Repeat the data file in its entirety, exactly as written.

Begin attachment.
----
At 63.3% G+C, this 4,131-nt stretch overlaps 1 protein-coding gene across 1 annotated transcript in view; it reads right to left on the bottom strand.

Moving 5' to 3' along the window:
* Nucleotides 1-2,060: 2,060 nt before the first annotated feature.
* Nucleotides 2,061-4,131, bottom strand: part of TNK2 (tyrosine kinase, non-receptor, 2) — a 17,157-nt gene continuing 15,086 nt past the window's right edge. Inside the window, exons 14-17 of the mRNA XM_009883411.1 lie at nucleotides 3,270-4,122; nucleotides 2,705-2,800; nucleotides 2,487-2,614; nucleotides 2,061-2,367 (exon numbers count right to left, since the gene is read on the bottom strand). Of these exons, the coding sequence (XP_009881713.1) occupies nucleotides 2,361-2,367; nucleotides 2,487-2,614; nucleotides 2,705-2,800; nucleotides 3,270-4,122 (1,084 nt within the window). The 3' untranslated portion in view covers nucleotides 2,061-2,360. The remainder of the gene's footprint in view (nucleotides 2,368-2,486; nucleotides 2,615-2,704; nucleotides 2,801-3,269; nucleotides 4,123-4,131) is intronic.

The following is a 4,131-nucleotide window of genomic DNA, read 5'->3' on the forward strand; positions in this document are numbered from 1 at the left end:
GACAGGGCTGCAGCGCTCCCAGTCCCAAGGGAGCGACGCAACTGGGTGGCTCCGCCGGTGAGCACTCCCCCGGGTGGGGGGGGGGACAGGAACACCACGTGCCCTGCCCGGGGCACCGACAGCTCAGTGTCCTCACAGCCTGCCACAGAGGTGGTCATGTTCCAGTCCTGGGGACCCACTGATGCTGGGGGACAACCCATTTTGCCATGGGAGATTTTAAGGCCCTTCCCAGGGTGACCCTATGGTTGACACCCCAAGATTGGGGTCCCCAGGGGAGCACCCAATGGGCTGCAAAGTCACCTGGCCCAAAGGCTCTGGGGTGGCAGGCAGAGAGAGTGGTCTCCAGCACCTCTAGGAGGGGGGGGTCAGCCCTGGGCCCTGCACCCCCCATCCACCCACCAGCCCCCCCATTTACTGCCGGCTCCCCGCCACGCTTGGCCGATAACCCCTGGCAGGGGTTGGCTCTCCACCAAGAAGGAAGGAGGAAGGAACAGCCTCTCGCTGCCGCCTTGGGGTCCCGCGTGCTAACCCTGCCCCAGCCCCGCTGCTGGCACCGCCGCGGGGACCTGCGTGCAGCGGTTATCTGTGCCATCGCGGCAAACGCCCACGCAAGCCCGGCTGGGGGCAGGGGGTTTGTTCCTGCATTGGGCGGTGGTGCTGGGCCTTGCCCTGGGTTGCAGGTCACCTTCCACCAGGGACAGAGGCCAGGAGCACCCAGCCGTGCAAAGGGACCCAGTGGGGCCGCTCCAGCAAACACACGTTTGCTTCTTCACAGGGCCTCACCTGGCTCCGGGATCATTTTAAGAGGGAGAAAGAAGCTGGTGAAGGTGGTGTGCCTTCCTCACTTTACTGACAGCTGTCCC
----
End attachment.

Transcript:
At 63.3% G+C, this 4,131-nt stretch overlaps 1 protein-coding gene across 1 annotated transcript in view; it reads right to left on the bottom strand.

Moving 5' to 3' along the window:
* Nucleotides 1-2,060: 2,060 nt before the first annotated feature.
* Nucleotides 2,061-4,131, bottom strand: part of TNK2 (tyrosine kinase, non-receptor, 2) — a 17,157-nt gene continuing 15,086 nt past the window's right edge. Inside the window, exons 14-17 of the mRNA XM_009883411.1 lie at nucleotides 3,270-4,122; nucleotides 2,705-2,800; nucleotides 2,487-2,614; nucleotides 2,061-2,367 (exon numbers count right to left, since the gene is read on the bottom strand). Of these exons, the coding sequence (XP_009881713.1) occupies nucleotides 2,361-2,367; nucleotides 2,487-2,614; nucleotides 2,705-2,800; nucleotides 3,270-4,122 (1,084 nt within the window). The 3' untranslated portion in view covers nucleotides 2,061-2,360. The remainder of the gene's footprint in view (nucleotides 2,368-2,486; nucleotides 2,615-2,704; nucleotides 2,801-3,269; nucleotides 4,123-4,131) is intronic.

The following is a 4,131-nucleotide window of genomic DNA, read 5'->3' on the forward strand; positions in this document are numbered from 1 at the left end:
GACAGGGCTGCAGCGCTCCCAGTCCCAAGGGAGCGACGCAACTGGGTGGCTCCGCCGGTGAGCACTCCCCCGGGTGGGGGGGGGGACAGGAACACCACGTGCCCTGCCCGGGGCACCGACAGCTCAGTGTCCTCACAGCCTGCCACAGAGGTGGTCATGTTCCAGTCCTGGGGACCCACTGATGCTGGGGGACAACCCATTTTGCCATGGGAGATTTTAAGGCCCTTCCCAGGGTGACCCTATGGTTGACACCCCAAGATTGGGGTCCCCAGGGGAGCACCCAATGGGCTGCAAAGTCACCTGGCCCAAAGGCTCTGGGGTGGCAGGCAGAGAGAGTGGTCTCCAGCACCTCTAGGAGGGGGGGGTCAGCCCTGGGCCCTGCACCCCCCATCCACCCACCAGCCCCCCCATTTACTGCCGGCTCCCCGCCACGCTTGGCCGATAACCCCTGGCAGGGGTTGGCTCTCCACCAAGAAGGAAGGAGGAAGGAACAGCCTCTCGCTGCCGCCTTGGGGTCCCGCGTGCTAACCCTGCCCCAGCCCCGCTGCTGGCACCGCCGCGGGGACCTGCGTGCAGCGGTTATCTGTGCCATCGCGGCAAACGCCCACGCAAGCCCGGCTGGGGGCAGGGGGTTTGTTCCTGCATTGGGCGGTGGTGCTGGGCCTTGCCCTGGGTTGCAGGTCACCTTCCACCAGGGACAGAGGCCAGGAGCACCCAGCCGTGCAAAGGGACCCAGTGGGGCCGCTCCAGCAAACACACGTTTGCTTCTTCACAGGGCCTCACCTGGCTCCGGGATCATTTTAAGAGGGAGAAAGAAGCTGGTGAAGGTGGTGTGCCTTCCTCACTTTACTGACAGCTGTCCC